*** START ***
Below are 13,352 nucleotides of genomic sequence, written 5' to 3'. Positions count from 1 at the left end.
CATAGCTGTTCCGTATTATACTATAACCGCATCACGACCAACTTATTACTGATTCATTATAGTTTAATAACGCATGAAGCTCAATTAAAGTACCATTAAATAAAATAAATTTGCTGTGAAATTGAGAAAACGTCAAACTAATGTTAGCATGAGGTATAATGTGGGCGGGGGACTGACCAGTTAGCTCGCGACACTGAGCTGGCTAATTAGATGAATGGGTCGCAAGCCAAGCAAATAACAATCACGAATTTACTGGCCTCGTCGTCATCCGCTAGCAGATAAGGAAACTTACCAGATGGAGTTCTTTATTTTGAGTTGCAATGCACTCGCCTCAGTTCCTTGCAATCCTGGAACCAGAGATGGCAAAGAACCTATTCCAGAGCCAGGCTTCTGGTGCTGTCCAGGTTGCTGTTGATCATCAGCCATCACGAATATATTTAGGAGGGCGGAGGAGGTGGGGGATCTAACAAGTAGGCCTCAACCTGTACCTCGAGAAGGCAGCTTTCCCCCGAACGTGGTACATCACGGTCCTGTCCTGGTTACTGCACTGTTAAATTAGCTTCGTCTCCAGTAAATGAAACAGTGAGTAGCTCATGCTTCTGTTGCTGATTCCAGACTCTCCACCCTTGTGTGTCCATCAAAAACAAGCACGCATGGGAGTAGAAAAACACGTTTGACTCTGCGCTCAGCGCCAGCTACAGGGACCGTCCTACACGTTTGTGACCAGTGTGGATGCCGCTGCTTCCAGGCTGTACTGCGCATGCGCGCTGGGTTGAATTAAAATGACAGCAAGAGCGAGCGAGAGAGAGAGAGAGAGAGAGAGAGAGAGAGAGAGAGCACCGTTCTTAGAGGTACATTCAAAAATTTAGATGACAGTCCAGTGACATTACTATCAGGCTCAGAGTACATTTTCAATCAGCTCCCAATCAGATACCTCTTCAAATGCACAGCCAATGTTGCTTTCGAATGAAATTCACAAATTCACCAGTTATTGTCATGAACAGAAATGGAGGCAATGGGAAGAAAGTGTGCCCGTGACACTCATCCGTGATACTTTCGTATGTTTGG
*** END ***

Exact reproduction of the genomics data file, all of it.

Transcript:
Below are 13,352 nucleotides of genomic sequence, written 5' to 3'. Positions count from 1 at the left end.
CATAGCTGTTCCGTATTATACTATAACCGCATCACGACCAACTTATTACTGATTCATTATAGTTTAATAACGCATGAAGCTCAATTAAAGTACCATTAAATAAAATAAATTTGCTGTGAAATTGAGAAAACGTCAAACTAATGTTAGCATGAGGTATAATGTGGGCGGGGGACTGACCAGTTAGCTCGCGACACTGAGCTGGCTAATTAGATGAATGGGTCGCAAGCCAAGCAAATAACAATCACGAATTTACTGGCCTCGTCGTCATCCGCTAGCAGATAAGGAAACTTACCAGATGGAGTTCTTTATTTTGAGTTGCAATGCACTCGCCTCAGTTCCTTGCAATCCTGGAACCAGAGATGGCAAAGAACCTATTCCAGAGCCAGGCTTCTGGTGCTGTCCAGGTTGCTGTTGATCATCAGCCATCACGAATATATTTAGGAGGGCGGAGGAGGTGGGGGATCTAACAAGTAGGCCTCAACCTGTACCTCGAGAAGGCAGCTTTCCCCCGAACGTGGTACATCACGGTCCTGTCCTGGTTACTGCACTGTTAAATTAGCTTCGTCTCCAGTAAATGAAACAGTGAGTAGCTCATGCTTCTGTTGCTGATTCCAGACTCTCCACCCTTGTGTGTCCATCAAAAACAAGCACGCATGGGAGTAGAAAAACACGTTTGACTCTGCGCTCAGCGCCAGCTACAGGGACCGTCCTACACGTTTGTGACCAGTGTGGATGCCGCTGCTTCCAGGCTGTACTGCGCATGCGCGCTGGGTTGAATTAAAATGACAGCAAGAGCGAGCGAGAGAGAGAGAGAGAGAGAGAGAGAGAGAGAGAGAGCACCGTTCTTAGAGGTACATTCAAAAATTTAGATGACAGTCCAGTGACATTACTATCAGGCTCAGAGTACATTTTCAATCAGCTCCCAATCAGATACCTCTTCAAATGCACAGCCAATGTTGCTTTCGAATGAAATTCACAAATTCACCAGTTATTGTCATGAACAGAAATGGAGGCAATGGGAAGAAAGTGTGCCCGTGACACTCATCCGTGATACTTTCGTATGTTTGG